Changing of the guard

Piers Akerman of the Daily Telegraph has thrown the cat among the pigeons by reporting that "political minds with close ties to the Howard camp" are talking of an "elegant departure" by the Prime Minister at the end of the year. Akerman, who for various reasons is known for the quality of his Coalition sources, paints an impressively detailed scenario in which Howard moves to the back-bench in December to assume an "elder statesman" role and avoid a by-election for his seat of Bennelong. Peter Costello and his new Treasurer (most likely either Brendan Nelson or Alexander Downer) would thus be given "time to work together" ahead of an early election to be held "in late March or April, before the next budget".

Firm talk of an impending Howard departure is new, but the early election aspect was echoed a fortnight ago in Crikey, which said "talk in some Liberal circles says a February federal election should not be ruled out". This comes as a surprise because, as Akerman in particular should well know, an election before the first week of August 2007 is all but out of the question. This is because the six-year terms of the Senators elected in 2001 (who took their seats in mid-2002) will not expire until the middle of 2008, and the election to replace them cannot be called until the final year of the term. Due to the minimum period required for an election campaign, the earliest possible date for a normal election for the House and half the Senate is August 4.

It is techically possible for a House-only election to be held before a half-Senate election is due, but the only time a government has willingly done so was in 1963. Bob Menzies was then surviving on a one-seat majority after his government’s brush with death at the 1961 election, so he could credibly claim he was seeking a fresh mandate when he moved to take advantage of Labor’s internal ructions over state aid and its indecisive response to the establishment of the US base at North West Cape (which culminated in the "36 faceless men" episode). The 1963 election succeeded in restoring the Coalition to a comfortable majority, but it put the two houses out of alignment and required separate mid-term half-Senate elections to be held until the clock was reset by the 1974 double dissolution.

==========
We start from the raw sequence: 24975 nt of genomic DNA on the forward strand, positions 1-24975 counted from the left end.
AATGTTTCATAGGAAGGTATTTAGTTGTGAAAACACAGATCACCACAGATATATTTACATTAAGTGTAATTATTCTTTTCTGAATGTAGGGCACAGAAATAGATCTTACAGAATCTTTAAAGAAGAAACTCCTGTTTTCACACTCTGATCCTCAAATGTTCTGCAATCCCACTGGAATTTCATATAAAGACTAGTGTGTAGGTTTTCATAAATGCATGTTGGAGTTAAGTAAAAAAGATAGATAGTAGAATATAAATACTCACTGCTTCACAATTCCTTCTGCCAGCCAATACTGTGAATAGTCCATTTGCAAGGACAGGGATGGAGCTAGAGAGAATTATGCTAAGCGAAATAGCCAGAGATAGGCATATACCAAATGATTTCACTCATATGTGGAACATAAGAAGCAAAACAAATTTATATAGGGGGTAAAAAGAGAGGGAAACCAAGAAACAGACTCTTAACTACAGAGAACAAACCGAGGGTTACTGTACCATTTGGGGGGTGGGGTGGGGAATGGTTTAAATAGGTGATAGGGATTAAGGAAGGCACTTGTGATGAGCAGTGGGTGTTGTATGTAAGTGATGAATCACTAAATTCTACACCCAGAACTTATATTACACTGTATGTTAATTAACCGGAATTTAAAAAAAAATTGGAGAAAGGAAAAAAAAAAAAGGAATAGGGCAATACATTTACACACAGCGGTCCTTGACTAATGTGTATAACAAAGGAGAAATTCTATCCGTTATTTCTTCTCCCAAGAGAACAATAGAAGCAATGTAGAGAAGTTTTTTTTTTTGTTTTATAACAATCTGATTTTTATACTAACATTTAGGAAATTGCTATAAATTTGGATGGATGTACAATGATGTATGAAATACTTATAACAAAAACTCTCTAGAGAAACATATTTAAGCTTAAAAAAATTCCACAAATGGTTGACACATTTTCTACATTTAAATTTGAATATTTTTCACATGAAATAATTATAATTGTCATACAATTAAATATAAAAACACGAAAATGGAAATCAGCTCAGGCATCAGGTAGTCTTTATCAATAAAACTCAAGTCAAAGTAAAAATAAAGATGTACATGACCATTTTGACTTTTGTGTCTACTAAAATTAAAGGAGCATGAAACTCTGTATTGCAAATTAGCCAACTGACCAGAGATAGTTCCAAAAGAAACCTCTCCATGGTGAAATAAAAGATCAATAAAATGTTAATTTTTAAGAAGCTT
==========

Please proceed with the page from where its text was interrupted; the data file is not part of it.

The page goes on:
Not surprisingly, the Coalition performed poorly at the mid-term elections, which loomed as "national by-elections" of a type that any government would prefer to avoid. After the second such election in November 1967, the Coalition was reduced to 27 seats in the 60-seat chamber, having earlier held between 30 and 32 in the years since the 1951 double dissolution. The November 1970 election weakend its position further, leaving the Coalition with 26 seats and the Democratic Labor Party with five. It would be very odd behaviour for a government with a handsome majority to burden itself with such difficulties for the sake of getting an election in before the budget, especially if (as present indications suggest) the budget loomed as another revenue-gorged bonanza of tax cuts and giveaways.